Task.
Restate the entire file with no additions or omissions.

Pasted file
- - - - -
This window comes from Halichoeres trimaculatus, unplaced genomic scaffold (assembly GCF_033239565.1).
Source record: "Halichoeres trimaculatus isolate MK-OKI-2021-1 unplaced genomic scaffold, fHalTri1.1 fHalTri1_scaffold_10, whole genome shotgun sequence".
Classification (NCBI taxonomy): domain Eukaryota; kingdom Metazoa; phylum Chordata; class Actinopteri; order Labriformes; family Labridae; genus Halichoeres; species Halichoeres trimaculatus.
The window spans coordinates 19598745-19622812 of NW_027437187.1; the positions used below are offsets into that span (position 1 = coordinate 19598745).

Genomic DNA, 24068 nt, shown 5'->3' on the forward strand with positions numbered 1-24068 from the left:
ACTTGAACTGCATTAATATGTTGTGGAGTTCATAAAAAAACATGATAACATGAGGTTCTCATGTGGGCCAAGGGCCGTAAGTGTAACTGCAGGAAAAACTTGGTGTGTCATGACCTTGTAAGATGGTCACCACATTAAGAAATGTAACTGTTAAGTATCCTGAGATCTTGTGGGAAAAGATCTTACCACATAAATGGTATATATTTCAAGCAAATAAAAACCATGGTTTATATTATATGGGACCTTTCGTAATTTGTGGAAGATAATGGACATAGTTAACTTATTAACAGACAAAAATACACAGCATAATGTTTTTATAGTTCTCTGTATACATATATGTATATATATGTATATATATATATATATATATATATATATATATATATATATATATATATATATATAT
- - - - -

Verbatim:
This window comes from Halichoeres trimaculatus, unplaced genomic scaffold (assembly GCF_033239565.1).
Source record: "Halichoeres trimaculatus isolate MK-OKI-2021-1 unplaced genomic scaffold, fHalTri1.1 fHalTri1_scaffold_10, whole genome shotgun sequence".
Classification (NCBI taxonomy): domain Eukaryota; kingdom Metazoa; phylum Chordata; class Actinopteri; order Labriformes; family Labridae; genus Halichoeres; species Halichoeres trimaculatus.
The window spans coordinates 19598745-19622812 of NW_027437187.1; the positions used below are offsets into that span (position 1 = coordinate 19598745).

Genomic DNA, 24068 nt, shown 5'->3' on the forward strand with positions numbered 1-24068 from the left:
ACTTGAACTGCATTAATATGTTGTGGAGTTCATAAAAAAACATGATAACATGAGGTTCTCATGTGGGCCAAGGGCCGTAAGTGTAACTGCAGGAAAAACTTGGTGTGTCATGACCTTGTAAGATGGTCACCACATTAAGAAATGTAACTGTTAAGTATCCTGAGATCTTGTGGGAAAAGATCTTACCACATAAATGGTATATATTTCAAGCAAATAAAAACCATGGTTTATATTATATGGGACCTTTCGTAATTTGTGGAAGATAATGGACATAGTTAACTTATTAACAGACAAAAATACACAGCATAATGTTTTTATAGTTCTCTGTATACATATATGTATATATATGTATATATATATATATATATATATATATATATATATATATATATATATATATATATAT